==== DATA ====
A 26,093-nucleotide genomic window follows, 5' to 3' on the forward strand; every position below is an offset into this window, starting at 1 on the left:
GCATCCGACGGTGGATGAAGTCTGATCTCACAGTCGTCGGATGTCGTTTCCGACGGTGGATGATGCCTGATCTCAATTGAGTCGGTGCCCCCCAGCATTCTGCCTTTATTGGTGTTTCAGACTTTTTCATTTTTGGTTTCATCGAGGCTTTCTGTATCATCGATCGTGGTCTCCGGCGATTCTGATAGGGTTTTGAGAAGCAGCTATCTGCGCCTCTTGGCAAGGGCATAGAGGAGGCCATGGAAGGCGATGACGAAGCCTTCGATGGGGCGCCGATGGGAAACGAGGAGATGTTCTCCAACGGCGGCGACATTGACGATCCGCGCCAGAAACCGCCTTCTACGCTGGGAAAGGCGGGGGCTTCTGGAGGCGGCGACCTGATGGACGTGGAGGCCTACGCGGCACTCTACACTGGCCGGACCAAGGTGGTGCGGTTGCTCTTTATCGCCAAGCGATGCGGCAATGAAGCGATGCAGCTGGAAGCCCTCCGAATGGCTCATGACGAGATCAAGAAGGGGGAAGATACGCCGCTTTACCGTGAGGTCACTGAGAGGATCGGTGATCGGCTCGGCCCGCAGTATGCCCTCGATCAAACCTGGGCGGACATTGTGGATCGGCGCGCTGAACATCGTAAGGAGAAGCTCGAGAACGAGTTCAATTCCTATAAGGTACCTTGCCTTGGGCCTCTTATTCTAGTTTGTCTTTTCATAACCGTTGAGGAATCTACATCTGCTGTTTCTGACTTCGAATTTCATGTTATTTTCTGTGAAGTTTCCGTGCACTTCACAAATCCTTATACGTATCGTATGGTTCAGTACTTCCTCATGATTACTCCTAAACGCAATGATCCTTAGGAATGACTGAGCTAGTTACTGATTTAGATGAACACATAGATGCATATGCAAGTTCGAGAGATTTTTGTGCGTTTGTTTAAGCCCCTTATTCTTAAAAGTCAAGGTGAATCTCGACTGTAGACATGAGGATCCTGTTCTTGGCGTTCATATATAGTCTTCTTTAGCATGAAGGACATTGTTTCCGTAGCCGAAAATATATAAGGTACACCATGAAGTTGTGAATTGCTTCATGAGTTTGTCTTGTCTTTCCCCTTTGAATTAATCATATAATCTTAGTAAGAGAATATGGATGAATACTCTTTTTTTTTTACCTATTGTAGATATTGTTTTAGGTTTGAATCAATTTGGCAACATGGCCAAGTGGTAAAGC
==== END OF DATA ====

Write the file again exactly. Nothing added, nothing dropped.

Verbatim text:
A 26,093-nucleotide genomic window follows, 5' to 3' on the forward strand; every position below is an offset into this window, starting at 1 on the left:
GCATCCGACGGTGGATGAAGTCTGATCTCACAGTCGTCGGATGTCGTTTCCGACGGTGGATGATGCCTGATCTCAATTGAGTCGGTGCCCCCCAGCATTCTGCCTTTATTGGTGTTTCAGACTTTTTCATTTTTGGTTTCATCGAGGCTTTCTGTATCATCGATCGTGGTCTCCGGCGATTCTGATAGGGTTTTGAGAAGCAGCTATCTGCGCCTCTTGGCAAGGGCATAGAGGAGGCCATGGAAGGCGATGACGAAGCCTTCGATGGGGCGCCGATGGGAAACGAGGAGATGTTCTCCAACGGCGGCGACATTGACGATCCGCGCCAGAAACCGCCTTCTACGCTGGGAAAGGCGGGGGCTTCTGGAGGCGGCGACCTGATGGACGTGGAGGCCTACGCGGCACTCTACACTGGCCGGACCAAGGTGGTGCGGTTGCTCTTTATCGCCAAGCGATGCGGCAATGAAGCGATGCAGCTGGAAGCCCTCCGAATGGCTCATGACGAGATCAAGAAGGGGGAAGATACGCCGCTTTACCGTGAGGTCACTGAGAGGATCGGTGATCGGCTCGGCCCGCAGTATGCCCTCGATCAAACCTGGGCGGACATTGTGGATCGGCGCGCTGAACATCGTAAGGAGAAGCTCGAGAACGAGTTCAATTCCTATAAGGTACCTTGCCTTGGGCCTCTTATTCTAGTTTGTCTTTTCATAACCGTTGAGGAATCTACATCTGCTGTTTCTGACTTCGAATTTCATGTTATTTTCTGTGAAGTTTCCGTGCACTTCACAAATCCTTATACGTATCGTATGGTTCAGTACTTCCTCATGATTACTCCTAAACGCAATGATCCTTAGGAATGACTGAGCTAGTTACTGATTTAGATGAACACATAGATGCATATGCAAGTTCGAGAGATTTTTGTGCGTTTGTTTAAGCCCCTTATTCTTAAAAGTCAAGGTGAATCTCGACTGTAGACATGAGGATCCTGTTCTTGGCGTTCATATATAGTCTTCTTTAGCATGAAGGACATTGTTTCCGTAGCCGAAAATATATAAGGTACACCATGAAGTTGTGAATTGCTTCATGAGTTTGTCTTGTCTTTCCCCTTTGAATTAATCATATAATCTTAGTAAGAGAATATGGATGAATACTCTTTTTTTTTTACCTATTGTAGATATTGTTTTAGGTTTGAATCAATTTGGCAACATGGCCAAGTGGTAAAGC